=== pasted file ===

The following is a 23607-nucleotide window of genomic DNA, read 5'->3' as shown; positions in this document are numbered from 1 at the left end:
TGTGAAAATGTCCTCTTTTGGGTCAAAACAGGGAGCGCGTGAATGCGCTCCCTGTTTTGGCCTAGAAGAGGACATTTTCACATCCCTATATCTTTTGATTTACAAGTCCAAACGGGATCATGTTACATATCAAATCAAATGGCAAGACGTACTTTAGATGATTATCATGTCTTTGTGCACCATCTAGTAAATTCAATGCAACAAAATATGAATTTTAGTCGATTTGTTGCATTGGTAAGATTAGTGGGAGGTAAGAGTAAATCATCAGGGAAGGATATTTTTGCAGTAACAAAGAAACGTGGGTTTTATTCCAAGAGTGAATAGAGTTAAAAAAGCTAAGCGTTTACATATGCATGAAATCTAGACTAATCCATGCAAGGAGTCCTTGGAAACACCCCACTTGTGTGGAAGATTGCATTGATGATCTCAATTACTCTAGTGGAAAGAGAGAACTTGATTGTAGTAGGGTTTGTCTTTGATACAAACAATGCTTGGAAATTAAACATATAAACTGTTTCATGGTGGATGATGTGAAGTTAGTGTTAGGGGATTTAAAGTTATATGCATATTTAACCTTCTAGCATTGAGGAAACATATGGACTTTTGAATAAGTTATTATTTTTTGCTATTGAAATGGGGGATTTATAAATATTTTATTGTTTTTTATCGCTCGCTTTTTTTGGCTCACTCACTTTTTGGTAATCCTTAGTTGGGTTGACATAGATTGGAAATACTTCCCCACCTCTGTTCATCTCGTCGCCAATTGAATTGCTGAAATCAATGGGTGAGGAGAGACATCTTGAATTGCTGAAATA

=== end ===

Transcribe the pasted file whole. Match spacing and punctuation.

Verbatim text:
The following is a 23607-nucleotide window of genomic DNA, read 5'->3' as shown; positions in this document are numbered from 1 at the left end:
TGTGAAAATGTCCTCTTTTGGGTCAAAACAGGGAGCGCGTGAATGCGCTCCCTGTTTTGGCCTAGAAGAGGACATTTTCACATCCCTATATCTTTTGATTTACAAGTCCAAACGGGATCATGTTACATATCAAATCAAATGGCAAGACGTACTTTAGATGATTATCATGTCTTTGTGCACCATCTAGTAAATTCAATGCAACAAAATATGAATTTTAGTCGATTTGTTGCATTGGTAAGATTAGTGGGAGGTAAGAGTAAATCATCAGGGAAGGATATTTTTGCAGTAACAAAGAAACGTGGGTTTTATTCCAAGAGTGAATAGAGTTAAAAAAGCTAAGCGTTTACATATGCATGAAATCTAGACTAATCCATGCAAGGAGTCCTTGGAAACACCCCACTTGTGTGGAAGATTGCATTGATGATCTCAATTACTCTAGTGGAAAGAGAGAACTTGATTGTAGTAGGGTTTGTCTTTGATACAAACAATGCTTGGAAATTAAACATATAAACTGTTTCATGGTGGATGATGTGAAGTTAGTGTTAGGGGATTTAAAGTTATATGCATATTTAACCTTCTAGCATTGAGGAAACATATGGACTTTTGAATAAGTTATTATTTTTTGCTATTGAAATGGGGGATTTATAAATATTTTATTGTTTTTTATCGCTCGCTTTTTTTGGCTCACTCACTTTTTGGTAATCCTTAGTTGGGTTGACATAGATTGGAAATACTTCCCCACCTCTGTTCATCTCGTCGCCAATTGAATTGCTGAAATCAATGGGTGAGGAGAGACATCTTGAATTGCTGAAATA